Chelsea vs. Liverpool : 31 October 2015.
While lining up at the crowded turnstiles underneath the Matthew Harding Stand, it was clear that many fans had miss-judged the weather. Here we were, on the very last day of October and the weather was gorgeous. Thankfully I had left my jacket in the car – I made do with just a long-sleeved shirt and pullover – but the sun was causing me a little discomfort. There were surely no complaints from the three visitors from Southern California that had joined us in The Goose ahead of the game. One of the three, John, had presented me with a lovely tee-shirt from the main Chelsea pub in Los Angeles – The Olde Ship in Santa Ana – and I was well aware that there would be a few keen Chelsea supporters assembling at around 4.45am on a Californian morning in this pub which, along with Legends in New York City, is the most famous Chelsea pub in the United States, to watch our game against Liverpool. John’s mate Andy had been alongside me at West Ham the previous weekend; this time it was the turn of John, Janset and Rich. We had also enjoyed the company of four of the New York chapter in the pub too; Mike, Frank, Eugene and Tim.
I remember saying to somebody, I do not remember who exactly, when questioned about the outcome of our lunchtime game, that I was convinced we would not lose. There had been positive signs – if you looked hard enough for them, baby steps and all that malarkey – in our two most recent games, and I was hopeful that the team would rebound after some poor performances this season with a key win.
Of course, the rumour mongers were out in force, and some sections of the media and the Chelsea support were talking about the game against Liverpool as the pivotal moment in Jose Mourinho’s future as manager. I found this odd, in the extreme. There would be, after all, an equally important match at home to Dynamo Kiev on the following Wednesday.
The team that Mourinho had selected had been met with a general degree of pleasure in the sunny beer garden. It was now time to get behind them.
I made it inside with around five minutes to spare. The match programme featured a photograph of a stern John Terry on the cover, red poppy woven in to his shirt. Down below me in the Matthew Harding Lower, the “Chelsea Remembers” flag – featuring club crest flanked by poppies – was being held aloft centrally. The players entered the pitch.
The sun beat down, causing small and defined areas of bright sunlight on the pitch.
I was supremely hopeful that this would be a Chelsea day to remember.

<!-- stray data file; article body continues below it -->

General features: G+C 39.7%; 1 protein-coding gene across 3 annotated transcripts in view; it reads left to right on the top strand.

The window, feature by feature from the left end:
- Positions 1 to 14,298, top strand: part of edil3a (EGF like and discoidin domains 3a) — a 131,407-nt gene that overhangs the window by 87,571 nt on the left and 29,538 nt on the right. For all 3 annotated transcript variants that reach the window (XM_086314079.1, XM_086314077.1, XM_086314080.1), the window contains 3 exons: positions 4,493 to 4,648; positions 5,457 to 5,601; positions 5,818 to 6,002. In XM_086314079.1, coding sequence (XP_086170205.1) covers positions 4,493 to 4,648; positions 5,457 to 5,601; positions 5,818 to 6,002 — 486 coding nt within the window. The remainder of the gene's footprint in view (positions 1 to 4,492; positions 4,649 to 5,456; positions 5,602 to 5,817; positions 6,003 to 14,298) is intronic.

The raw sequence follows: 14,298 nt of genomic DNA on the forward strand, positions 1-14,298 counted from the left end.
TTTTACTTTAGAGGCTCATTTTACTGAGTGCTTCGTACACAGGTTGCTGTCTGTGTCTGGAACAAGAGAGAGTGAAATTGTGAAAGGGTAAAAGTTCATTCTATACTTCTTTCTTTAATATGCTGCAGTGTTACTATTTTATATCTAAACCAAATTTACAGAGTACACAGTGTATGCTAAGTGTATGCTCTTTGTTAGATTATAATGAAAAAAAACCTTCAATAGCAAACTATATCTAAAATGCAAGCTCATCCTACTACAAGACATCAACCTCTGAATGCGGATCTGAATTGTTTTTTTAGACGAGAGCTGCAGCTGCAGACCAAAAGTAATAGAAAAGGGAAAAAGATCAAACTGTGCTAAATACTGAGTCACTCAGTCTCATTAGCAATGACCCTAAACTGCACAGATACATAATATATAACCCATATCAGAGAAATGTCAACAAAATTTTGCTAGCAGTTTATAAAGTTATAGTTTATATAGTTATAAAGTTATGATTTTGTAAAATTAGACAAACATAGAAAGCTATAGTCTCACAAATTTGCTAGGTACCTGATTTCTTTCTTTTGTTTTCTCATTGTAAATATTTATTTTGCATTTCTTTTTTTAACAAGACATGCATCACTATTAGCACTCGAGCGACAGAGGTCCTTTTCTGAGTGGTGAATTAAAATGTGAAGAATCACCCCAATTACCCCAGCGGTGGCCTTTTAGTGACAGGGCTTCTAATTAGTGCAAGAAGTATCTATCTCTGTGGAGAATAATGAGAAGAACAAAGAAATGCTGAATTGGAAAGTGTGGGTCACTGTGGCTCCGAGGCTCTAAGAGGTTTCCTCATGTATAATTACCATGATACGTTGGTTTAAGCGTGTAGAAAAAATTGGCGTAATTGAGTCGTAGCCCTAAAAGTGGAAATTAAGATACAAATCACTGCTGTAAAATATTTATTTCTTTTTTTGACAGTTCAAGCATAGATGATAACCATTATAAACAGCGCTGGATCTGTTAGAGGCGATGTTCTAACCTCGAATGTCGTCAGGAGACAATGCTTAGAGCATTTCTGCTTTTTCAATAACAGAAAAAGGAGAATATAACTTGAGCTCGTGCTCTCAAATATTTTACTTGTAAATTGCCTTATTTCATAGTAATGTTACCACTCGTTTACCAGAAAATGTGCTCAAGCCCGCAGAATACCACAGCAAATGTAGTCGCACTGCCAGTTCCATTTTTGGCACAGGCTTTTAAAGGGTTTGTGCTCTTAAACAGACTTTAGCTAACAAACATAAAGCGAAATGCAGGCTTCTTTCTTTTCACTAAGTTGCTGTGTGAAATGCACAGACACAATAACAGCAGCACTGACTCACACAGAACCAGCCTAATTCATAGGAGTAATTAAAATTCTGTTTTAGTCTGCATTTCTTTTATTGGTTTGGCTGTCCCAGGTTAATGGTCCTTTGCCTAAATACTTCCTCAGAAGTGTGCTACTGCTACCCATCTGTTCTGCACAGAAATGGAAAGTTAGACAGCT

Soon in to the game, the ball was played down into an area of intermittent light and shade in front of the Liverpool fans. We had encountered a small section of the away support at Heston Services; with their jagged accents and penchant for tracksuit bottoms (not shell suits please, nobody wears them anymore, not even scallies) they were easily spotted. They love their trackie bottoms, the Scousers. For the club that kicked-off the casual subculture in 1977/1978, their standards have certainly dropped over recent years.
Trackie bottoms and YNWA scarves.
We held on to the ball for quite a few moments and the ball was played purposefully between several Chelsea players. One moment – iconic, to be honest – immediately came back to me. In our history-defining game against Liverpool in May 2003, with a place in the Champions League at stake, and with a young and successful Russian billionaire ready to pounce, Gianfranco Zola entered the fray as a late substitute. His magical dribble in that far corner, beating off challenges from what seemed like the entire Liverpool defence, was a sublime last memory of the little magician. It would be his last ever appearance in our colours; ironically it was the first game in which we wore our 2003/2004 and 2004/2005 “Fly Emirates” shirt from “Umbro.” How odd that his last appearance for us would be in a shirt that we would eventually wear on that fateful day in Bolton in 2005. If only he had been with us on that day.
Anyway, I digress.
The ball was passed to Cesar Azpilicueta, deep in an area that I sometimes call “Zola Land”, and our solid defender picked out the run from Ramires perfectly. His diving header sent the ball low past Mignolet in to the Liverpool goal. I was right behind the flight of the ball.
It was a superb goal.
Needless to say the packed stands of Stamford Bridge roared. I jumped up, yelling, screaming face to face with those next to me.
A fantastic start. I was hoping for further goals.
It was 12.49pm.
I stood, arms outstretched, and joined in the deafening wall of wild sound engulfing the stadium.